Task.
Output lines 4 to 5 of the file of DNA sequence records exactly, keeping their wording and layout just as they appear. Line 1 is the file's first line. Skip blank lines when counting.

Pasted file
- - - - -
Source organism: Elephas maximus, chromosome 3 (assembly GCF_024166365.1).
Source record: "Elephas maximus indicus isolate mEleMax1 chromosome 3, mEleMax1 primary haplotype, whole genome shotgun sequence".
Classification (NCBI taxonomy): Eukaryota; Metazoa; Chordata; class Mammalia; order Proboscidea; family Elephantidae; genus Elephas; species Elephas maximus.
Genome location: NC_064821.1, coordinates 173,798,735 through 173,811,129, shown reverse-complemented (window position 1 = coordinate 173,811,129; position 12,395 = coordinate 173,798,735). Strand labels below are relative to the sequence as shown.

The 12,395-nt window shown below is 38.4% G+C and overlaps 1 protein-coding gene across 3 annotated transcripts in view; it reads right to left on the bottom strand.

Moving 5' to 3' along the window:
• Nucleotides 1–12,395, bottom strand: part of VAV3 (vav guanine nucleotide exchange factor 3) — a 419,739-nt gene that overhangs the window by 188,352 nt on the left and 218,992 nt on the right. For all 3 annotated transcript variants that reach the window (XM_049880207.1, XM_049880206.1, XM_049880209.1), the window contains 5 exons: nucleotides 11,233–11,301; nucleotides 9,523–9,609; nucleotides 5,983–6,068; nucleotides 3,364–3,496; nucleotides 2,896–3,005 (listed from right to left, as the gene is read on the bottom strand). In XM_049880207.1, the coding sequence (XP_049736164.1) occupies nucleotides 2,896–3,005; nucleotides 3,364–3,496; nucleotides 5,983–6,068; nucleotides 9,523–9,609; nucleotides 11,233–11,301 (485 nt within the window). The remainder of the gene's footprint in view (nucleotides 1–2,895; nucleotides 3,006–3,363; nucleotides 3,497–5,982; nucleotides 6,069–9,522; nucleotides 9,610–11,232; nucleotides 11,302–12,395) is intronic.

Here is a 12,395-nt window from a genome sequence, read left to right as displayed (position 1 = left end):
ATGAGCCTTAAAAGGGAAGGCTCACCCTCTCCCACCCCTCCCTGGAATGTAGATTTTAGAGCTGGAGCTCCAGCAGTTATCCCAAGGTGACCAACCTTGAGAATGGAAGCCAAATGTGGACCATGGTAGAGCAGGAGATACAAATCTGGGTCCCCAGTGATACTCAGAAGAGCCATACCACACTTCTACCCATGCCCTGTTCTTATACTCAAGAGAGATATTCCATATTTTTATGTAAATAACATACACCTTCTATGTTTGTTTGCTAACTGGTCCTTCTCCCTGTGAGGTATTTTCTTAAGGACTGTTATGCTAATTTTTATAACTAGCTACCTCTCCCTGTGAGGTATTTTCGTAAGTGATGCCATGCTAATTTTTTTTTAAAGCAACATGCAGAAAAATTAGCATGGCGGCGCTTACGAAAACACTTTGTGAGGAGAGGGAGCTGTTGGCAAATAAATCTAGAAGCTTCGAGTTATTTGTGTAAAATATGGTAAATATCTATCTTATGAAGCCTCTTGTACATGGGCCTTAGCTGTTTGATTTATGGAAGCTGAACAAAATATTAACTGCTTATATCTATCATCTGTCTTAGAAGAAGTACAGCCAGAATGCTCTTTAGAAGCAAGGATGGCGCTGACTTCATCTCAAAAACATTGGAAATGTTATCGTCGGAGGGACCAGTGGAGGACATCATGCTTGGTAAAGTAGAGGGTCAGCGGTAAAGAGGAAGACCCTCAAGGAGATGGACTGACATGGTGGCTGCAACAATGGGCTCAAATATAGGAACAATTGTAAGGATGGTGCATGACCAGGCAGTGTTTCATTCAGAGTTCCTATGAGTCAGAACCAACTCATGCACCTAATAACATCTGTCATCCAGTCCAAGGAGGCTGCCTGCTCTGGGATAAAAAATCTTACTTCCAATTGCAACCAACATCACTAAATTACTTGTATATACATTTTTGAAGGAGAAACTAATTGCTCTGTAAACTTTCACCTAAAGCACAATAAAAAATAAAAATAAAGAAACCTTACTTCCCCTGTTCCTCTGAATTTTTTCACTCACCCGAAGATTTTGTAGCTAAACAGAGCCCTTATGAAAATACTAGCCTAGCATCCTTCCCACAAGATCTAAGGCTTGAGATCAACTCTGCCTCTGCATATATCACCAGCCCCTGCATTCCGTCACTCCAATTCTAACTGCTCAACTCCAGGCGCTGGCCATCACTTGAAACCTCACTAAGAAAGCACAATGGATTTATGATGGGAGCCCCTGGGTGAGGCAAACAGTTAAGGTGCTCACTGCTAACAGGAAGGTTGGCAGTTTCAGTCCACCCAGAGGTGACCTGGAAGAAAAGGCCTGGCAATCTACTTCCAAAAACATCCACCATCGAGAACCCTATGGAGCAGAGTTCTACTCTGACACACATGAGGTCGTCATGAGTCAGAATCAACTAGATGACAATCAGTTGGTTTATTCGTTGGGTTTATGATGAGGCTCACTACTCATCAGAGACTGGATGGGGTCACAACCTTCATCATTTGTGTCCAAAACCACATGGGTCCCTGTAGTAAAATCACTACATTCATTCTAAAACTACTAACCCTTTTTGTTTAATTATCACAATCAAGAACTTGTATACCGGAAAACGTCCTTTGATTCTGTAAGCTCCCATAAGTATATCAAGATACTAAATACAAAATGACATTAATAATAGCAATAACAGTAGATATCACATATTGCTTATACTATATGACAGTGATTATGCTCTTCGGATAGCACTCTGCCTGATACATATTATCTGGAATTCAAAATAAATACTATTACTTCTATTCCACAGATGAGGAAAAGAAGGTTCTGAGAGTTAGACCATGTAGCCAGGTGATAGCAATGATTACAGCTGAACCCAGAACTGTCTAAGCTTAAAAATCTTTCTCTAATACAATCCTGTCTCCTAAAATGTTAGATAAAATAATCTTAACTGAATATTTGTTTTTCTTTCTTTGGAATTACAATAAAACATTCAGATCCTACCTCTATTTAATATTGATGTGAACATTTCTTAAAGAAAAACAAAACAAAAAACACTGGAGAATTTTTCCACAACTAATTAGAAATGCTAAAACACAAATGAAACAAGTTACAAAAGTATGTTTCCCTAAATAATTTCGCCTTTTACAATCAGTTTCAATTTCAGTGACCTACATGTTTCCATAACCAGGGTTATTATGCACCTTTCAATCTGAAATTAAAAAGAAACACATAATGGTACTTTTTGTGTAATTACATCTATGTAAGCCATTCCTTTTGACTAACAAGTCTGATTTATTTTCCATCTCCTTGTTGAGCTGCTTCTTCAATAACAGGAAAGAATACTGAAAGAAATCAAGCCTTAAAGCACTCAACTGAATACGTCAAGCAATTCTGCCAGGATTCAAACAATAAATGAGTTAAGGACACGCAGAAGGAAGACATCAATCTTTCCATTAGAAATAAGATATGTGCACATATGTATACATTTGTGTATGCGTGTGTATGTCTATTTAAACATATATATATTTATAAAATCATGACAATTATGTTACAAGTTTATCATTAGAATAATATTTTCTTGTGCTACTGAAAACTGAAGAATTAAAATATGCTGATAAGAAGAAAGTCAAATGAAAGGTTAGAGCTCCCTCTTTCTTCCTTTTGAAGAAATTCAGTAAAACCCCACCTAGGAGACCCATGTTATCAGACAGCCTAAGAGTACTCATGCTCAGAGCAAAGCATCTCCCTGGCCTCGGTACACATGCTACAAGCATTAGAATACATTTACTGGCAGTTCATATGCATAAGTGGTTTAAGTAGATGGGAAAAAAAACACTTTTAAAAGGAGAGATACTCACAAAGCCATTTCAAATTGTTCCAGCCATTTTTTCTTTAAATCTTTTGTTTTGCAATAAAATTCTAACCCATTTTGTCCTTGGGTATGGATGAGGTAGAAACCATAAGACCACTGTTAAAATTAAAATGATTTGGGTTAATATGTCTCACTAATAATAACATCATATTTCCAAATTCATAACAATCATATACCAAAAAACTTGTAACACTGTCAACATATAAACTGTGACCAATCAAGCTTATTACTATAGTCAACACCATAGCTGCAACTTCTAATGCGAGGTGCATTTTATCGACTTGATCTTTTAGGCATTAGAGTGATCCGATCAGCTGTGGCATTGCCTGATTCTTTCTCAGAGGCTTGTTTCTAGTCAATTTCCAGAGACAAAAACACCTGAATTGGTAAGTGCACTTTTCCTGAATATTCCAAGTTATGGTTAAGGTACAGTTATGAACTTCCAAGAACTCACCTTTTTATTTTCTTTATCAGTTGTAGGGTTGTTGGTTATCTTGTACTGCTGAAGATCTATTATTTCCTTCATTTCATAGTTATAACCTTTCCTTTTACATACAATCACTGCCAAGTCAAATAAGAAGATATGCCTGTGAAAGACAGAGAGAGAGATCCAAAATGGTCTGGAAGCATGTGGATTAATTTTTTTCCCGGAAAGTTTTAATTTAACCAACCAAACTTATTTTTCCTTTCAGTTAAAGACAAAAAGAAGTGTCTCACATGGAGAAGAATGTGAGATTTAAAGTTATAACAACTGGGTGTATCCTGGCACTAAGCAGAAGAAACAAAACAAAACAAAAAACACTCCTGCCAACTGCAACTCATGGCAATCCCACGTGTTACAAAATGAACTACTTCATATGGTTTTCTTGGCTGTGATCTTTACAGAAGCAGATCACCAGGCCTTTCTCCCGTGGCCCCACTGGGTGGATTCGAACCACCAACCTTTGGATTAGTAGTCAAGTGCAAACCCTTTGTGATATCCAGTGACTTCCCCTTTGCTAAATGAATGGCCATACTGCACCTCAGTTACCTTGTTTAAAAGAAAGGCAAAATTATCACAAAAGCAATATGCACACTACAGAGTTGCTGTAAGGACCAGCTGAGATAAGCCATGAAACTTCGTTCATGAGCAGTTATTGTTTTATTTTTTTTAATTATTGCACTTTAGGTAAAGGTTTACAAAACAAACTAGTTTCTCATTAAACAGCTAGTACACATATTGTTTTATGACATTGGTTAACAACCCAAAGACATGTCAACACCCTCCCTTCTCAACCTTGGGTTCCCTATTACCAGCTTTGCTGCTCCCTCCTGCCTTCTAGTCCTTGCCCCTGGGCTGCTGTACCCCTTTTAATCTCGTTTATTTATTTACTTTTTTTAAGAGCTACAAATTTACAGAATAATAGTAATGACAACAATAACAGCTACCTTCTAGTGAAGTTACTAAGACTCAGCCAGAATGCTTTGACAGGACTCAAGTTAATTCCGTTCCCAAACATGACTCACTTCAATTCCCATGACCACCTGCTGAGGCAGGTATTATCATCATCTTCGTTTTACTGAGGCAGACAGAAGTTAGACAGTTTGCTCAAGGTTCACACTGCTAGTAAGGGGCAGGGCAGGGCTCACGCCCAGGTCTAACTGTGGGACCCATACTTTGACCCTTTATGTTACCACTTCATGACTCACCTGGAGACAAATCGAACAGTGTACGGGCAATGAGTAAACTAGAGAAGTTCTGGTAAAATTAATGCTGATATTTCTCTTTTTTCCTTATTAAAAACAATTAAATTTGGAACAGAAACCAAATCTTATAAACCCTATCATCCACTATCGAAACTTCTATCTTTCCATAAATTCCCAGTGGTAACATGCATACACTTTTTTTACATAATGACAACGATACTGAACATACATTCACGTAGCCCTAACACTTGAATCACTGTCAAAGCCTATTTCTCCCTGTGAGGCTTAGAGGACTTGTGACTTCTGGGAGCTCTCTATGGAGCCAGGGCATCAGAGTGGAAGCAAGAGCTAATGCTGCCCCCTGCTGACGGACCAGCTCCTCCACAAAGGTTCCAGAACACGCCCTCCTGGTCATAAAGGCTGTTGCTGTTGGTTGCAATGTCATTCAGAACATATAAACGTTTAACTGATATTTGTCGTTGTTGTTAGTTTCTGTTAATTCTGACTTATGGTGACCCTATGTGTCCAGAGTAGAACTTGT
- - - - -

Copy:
Genome location: NC_064821.1, coordinates 173,798,735 through 173,811,129, shown reverse-complemented (window position 1 = coordinate 173,811,129; position 12,395 = coordinate 173,798,735). Strand labels below are relative to the sequence as shown.

The 12,395-nt window shown below is 38.4% G+C and overlaps 1 protein-coding gene across 3 annotated transcripts in view; it reads right to left on the bottom strand.